• @ Graham Really agree with what you are saying and don’t think we should see people as a benefit just because they increase GDP etc. The key point I was trying to make is that there isn’t really a free movement level playing field (as I said because of language skills etc) and given this, we might run into trouble at some point. For this reason, I was trying to say,in exceptional circumstances, we might need to relax the rules on an absolute right to free movement.

  • David Allen 26th Apr '16 - 8:23pm

    Judy’s point about free movement is important. We know that the EU is very reluctant to concede that there could be any permanent barriers to movement. The reasons why seem to be an odd mixture. Eastern Europeans want the economic opportunities for their migrating citizens, Western Europeans just like to whizz across national borders for business or leisure whenever they feel like it, and idealistic Europeans think Europe will never reach ever-closer union if it has hard borders. None of them seem to be thinking about what might happen in an emergency situation, for example when Xitler wins the Ruritanian (i.e. an EU nation) election and persecutes his Elbonian minority, and suddenly we have an internal refugee crisis. This despite the living example of an external refugee crisis, which has had all the European leaders pushing the panic buttons and preventing free movement of refugees!

    Now, I’m not arguing that in that emergency, the right thing to do would be to leave five million Elbonians to the tender mercies of Mr Xitler. I am arguing that we, and all the other EU nations, should have the option of pushing the panic button and temporarily shutting the borders. After all, it might not be the best thing for the Elbonians to let Mr Xitler dump them on their European neighbours. It might be better for the EU to get tough with Mr Xitler, and bring him into line, and that might mean preventing him expelling his minorities. It would be better to have a defined, accepted set of criteria for pushing the panic button than the situation we see now with Syrian refugees, i.e. everybody makes it up as they go along and anarchy prevails.

    Importantly, whilst the EU has set its face against permanent barriers, it might just be possible to argue successfully that temporary barriers are more acceptable. That, in turn, would assuage the fears of those who can accept net immigration, but don’t want a sudden flood.

  • @David. Thanks. Yes, I would see derogations to the free movement rules as being something that would be exceptional but possible within an agreed framework. I also think that if our economy wasn’t so London-centric, a better spread of newcomers would relieve the pressure on the capital’s transport and other services.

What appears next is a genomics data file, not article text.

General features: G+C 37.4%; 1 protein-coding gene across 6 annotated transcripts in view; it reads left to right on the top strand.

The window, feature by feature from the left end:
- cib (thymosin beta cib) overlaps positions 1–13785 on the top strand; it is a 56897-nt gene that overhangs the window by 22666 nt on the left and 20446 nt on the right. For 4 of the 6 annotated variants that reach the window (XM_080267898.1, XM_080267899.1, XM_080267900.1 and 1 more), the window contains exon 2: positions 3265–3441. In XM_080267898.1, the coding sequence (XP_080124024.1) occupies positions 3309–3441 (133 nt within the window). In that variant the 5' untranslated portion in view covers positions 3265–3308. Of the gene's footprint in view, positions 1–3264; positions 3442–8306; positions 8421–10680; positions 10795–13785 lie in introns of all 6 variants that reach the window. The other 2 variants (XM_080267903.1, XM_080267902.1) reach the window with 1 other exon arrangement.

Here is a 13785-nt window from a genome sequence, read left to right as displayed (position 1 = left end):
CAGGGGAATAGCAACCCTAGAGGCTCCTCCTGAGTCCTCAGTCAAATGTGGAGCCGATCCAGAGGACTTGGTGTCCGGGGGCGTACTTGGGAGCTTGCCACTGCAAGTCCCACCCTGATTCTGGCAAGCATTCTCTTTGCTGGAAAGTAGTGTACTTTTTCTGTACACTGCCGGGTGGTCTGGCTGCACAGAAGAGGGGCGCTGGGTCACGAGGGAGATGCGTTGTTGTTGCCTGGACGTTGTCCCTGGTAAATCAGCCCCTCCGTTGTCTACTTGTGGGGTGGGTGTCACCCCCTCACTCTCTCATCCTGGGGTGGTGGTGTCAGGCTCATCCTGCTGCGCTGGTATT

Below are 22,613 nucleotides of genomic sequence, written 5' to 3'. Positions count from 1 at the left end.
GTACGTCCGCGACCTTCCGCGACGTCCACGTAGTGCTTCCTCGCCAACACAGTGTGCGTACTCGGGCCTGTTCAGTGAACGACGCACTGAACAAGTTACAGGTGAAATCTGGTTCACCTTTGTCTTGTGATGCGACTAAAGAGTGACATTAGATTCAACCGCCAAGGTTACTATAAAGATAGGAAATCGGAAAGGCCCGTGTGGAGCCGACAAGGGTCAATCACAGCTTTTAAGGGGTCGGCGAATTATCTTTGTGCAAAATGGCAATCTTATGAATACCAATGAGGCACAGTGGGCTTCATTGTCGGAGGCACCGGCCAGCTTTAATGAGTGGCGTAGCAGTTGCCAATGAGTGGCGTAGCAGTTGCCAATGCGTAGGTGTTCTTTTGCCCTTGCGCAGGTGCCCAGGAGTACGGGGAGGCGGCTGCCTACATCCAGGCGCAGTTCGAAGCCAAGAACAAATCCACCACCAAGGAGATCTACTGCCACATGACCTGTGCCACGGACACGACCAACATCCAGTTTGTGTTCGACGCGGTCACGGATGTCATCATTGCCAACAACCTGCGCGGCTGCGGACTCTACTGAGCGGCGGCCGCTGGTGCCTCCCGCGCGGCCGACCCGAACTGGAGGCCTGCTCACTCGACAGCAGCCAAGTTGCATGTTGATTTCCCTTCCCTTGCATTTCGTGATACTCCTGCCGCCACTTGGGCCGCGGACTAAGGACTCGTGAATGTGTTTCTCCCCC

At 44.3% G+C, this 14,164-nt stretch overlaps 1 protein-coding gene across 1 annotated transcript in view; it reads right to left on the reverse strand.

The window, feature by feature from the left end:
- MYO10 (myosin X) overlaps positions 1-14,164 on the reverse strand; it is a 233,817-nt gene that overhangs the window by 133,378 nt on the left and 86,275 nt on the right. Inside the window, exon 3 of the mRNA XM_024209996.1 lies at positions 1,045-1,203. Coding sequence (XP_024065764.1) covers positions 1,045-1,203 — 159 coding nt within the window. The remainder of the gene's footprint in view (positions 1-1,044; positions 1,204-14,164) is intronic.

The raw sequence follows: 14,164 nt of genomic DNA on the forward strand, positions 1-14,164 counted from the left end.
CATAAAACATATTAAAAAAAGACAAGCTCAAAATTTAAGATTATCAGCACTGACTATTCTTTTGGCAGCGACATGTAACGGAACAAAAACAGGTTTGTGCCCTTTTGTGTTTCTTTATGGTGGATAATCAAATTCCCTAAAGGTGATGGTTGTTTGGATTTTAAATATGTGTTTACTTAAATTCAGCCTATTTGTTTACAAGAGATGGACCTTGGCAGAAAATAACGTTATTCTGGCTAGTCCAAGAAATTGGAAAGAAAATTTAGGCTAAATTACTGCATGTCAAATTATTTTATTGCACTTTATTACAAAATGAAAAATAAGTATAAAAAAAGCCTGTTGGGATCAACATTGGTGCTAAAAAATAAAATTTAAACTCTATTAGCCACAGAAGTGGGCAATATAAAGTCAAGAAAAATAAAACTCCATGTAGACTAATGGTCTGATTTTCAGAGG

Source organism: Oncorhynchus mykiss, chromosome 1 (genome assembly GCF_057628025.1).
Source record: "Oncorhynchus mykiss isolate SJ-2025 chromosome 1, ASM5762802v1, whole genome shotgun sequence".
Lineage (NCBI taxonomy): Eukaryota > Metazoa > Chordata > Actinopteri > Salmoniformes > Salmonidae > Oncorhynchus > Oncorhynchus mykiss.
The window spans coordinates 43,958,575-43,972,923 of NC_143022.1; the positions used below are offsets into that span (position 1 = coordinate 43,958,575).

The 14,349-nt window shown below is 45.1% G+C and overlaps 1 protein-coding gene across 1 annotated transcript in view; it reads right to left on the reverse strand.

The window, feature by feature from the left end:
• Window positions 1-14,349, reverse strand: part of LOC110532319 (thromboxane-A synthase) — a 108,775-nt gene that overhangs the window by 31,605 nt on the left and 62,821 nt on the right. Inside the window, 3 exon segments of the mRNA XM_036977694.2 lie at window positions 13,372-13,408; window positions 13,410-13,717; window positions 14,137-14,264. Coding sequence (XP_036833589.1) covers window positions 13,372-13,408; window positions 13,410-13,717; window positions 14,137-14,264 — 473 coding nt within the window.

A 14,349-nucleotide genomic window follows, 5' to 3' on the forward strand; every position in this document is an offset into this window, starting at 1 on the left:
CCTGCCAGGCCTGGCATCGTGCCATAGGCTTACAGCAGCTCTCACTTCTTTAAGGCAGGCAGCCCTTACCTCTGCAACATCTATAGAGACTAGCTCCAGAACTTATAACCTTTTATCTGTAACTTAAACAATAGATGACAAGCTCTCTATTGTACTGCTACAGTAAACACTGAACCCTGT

We also urgently need to improve out young people’s language skills so they can go abroad and free movement for employment becomes a reality for us too (other than for travel).

    It would be a shame if the EU founders because it cannot adapt, especially after all it has achieved.

  • Graham Jones 27th Apr '16 - 9:33am

    Missing from the list of reasons for free movement is the citizen’s right to move freely. I am proud to be a citizen of the European Union and to be able to exercise that right. As a citizen I also have the right to expect to be treated without discrimination. Our level playing field isn’t just about trade. Temporary border restrictions are already possible and indeed currently in force on some borders. However, a return to permanent closure would be retrograde in so many ways, actually encouraging the Xitlers in the first place. Let’s not forget, by the way, those many, many people whose daily lives are made easier because they live in border areas, with shops and jobs closer on the other side than they are on their own.

  • @ Graham. I agree. The right to move and settle freely within Europe is something we now all take for granted, but can it be completely laissez faire, without reference to the environmental and infrastructural impacts? I don’t know the answer, I’m just posing the question?

  • David Allen 27th Apr '16 - 1:03pm

    I’m arguing for temporary rather than permanent restrictions (a) because there is no current prospect of the EU conceding the latter, and (b) because the specific fear of a sudden massive influx is legitimate, not intrinsically racist, and merits guarding against. If the definition of “massive” was set very high, i.e. such that a nation could shut the borders against a prospective inflow of millions rather than thousands, then it might just be a provision that the EU might be persuaded to agree to.

    The question of permanent restrictions is difficult, however. We have permanent restrictions against immigration from Rwanda, Syria, Myanmar, China. Might those restrictions encourage leaders in some of these countries to oppresss their populations? Should we then invite all the millions of Syrians to flee the bombs and hole up in Cromer? Difficult question!

    The EU, much encouraged by Britain in fact, has pushed to admit more and more countries outside the relatively prosperous Western Europe, and closer to Syria. Sooner or later one might expect something comparable the Syrian disaster to develop in an EU member country. When that happens, the EU will have to deal with it. The EU refuses to think about such things and has no contingency plans in place.

    The Outers look at this risk, and they simply want to steer clear. That is not irrational. The Inners often appear to close their eyes and evade the issue by charging the Outers with racism. That will not do, and I say that as an “Inner”.

  • The main thing is that we stay in the EU, and much like a good family, work out common solutions together. We have achieved too much real good to throw it all away.